Air strikes from a UN-backed international military coalition are continuing for a third night in Libya, with reports from state media saying that planes are targeting the capital, Tripoli.
Planes from the United States and several European countries are launching attacks against government forces that are defending Muammar Qaddafi's hold on power and waging a brutal war against opposition forces.
State TV reported that antiaircraft fire erupted in Tripoli several hours after nightfall on March 21, but the target of the strikes were not known. A TV broadcaster said, "These attacks are not going to scare the Libyan people."
Qaddafi's residential compound in Tripoli was destroyed during the coalition's second night of air strikes, as well as a line of tanks headed toward Benghazi, the stronghold of a monthlong revolt against the Libyan leader's four-decade rule.
The intervention -- the biggest against an Arab country since the 2003 invasion of Iraq -- began early March 20 after the United Nations' Security Council adopted a resolution authorizing international military action in Libya to set up a no-fly zone and prevent attacks on civilians.
The strikes have drawn criticism from Arab League chief Amr Musa, who deplored the loss of civilian lives. He toned down his criticism on March 21, however. saying he respected the UN resolution.
Putin, Medvedev Clash
Within the EU, Germany has continued to argue its opposition to the action and refused to participate in the military coalition. It has, however, agreed to provide humanitarian assistance.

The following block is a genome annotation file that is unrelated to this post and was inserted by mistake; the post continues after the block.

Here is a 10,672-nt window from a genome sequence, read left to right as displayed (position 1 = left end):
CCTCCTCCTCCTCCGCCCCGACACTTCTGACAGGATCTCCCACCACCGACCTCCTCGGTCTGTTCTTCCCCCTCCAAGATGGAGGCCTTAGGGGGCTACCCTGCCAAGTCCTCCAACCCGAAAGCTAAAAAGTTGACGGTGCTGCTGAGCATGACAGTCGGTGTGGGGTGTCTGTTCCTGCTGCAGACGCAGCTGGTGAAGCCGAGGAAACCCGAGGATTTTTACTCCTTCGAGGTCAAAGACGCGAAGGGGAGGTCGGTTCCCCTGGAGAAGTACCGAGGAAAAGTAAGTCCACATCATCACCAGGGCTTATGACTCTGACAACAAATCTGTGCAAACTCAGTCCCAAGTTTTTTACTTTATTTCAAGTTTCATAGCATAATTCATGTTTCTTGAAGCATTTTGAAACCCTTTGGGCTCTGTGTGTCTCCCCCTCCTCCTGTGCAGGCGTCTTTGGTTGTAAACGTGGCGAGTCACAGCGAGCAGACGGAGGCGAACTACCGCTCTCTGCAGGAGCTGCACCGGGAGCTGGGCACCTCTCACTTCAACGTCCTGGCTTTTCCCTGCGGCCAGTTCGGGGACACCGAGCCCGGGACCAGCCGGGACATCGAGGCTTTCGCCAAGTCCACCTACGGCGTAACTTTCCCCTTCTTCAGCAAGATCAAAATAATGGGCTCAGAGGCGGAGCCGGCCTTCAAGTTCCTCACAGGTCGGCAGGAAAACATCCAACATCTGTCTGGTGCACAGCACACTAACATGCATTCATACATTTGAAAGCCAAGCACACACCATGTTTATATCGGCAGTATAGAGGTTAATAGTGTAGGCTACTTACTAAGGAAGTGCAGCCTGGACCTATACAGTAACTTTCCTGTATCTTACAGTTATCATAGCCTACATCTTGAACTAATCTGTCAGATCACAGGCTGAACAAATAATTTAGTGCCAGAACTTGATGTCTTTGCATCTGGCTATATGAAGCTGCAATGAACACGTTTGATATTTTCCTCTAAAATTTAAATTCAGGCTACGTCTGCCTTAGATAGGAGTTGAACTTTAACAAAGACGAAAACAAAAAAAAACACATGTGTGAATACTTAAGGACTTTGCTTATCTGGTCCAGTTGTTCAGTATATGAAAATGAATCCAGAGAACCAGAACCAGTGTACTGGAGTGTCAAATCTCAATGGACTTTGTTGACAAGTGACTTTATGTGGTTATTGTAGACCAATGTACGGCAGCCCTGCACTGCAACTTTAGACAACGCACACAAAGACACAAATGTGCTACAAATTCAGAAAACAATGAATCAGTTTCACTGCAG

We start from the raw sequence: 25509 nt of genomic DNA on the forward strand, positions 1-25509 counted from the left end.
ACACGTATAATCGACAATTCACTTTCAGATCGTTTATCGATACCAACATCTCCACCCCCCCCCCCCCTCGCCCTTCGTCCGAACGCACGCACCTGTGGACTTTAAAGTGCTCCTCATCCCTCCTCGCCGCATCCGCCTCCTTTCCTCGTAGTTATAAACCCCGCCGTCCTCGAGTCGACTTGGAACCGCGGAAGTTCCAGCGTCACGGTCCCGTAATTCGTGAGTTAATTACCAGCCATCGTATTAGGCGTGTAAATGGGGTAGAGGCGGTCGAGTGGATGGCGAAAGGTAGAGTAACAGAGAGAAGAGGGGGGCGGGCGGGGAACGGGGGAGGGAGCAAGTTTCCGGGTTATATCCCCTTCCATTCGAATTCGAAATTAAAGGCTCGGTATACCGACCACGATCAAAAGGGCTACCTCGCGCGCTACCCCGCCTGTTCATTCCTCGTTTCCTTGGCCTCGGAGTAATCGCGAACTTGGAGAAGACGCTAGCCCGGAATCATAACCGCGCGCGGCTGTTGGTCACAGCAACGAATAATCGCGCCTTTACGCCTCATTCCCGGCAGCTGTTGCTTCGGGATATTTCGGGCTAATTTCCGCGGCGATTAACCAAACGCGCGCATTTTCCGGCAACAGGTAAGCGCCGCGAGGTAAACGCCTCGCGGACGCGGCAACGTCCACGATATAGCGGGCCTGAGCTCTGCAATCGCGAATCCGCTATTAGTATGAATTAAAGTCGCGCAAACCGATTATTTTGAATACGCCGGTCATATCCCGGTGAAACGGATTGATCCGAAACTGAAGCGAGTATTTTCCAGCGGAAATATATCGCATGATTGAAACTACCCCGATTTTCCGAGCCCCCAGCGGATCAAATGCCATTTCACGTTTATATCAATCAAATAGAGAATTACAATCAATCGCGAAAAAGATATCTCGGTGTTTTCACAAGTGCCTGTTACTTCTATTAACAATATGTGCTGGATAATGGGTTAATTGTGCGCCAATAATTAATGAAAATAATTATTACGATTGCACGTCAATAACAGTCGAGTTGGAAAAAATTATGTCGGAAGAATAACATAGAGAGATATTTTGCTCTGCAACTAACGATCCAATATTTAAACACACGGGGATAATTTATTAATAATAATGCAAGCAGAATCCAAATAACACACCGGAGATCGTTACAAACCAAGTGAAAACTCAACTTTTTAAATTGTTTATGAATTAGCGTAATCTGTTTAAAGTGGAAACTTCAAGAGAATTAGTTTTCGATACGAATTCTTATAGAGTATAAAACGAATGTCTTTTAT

The UN action has also triggered a public clash between Russian President Dmitry Medvedev and Prime Minister Vladimir Putin.
Earlier on March 21, Putin compared the UN action to a "medieval calls for crusades," and called the actual resolution --- which Security Council member Russia abstained from voting on -- "defective and flawed."
Putin said the use of force by the United States in international affairs was becoming what he called a "steady trend."
"During Bill Clinton's presidency, they bombed Yugoslavia and Belgrade. Bush sent troops to Afghanistan. After that they brought troops to Iraq, under an absolutely false pretext, and eliminated the entire Iraqi leadership," Putin said.
"Even children from Saddam Hussein's family died. Now it's Libya's turn, under the guise of protecting the civilian population," he added.
Within hours, Medvedev slammed Putin's comments as "unacceptable."
"Under no circumstances is it acceptable to use expressions that essentially lead to a clash of civilizations, such as 'crusades' and so on. It is unacceptable. Otherwise, everything may end up much worse than what is going on now. Everyone should remember that," Medvedev said.
Russian news agencies also quoted Medvedev as giving his qualified backing to the resolution on Libya, saying, "I do not believe this resolution to be wrong. I believe that this resolution also reflects on the whole our understanding of the events happening in Libya."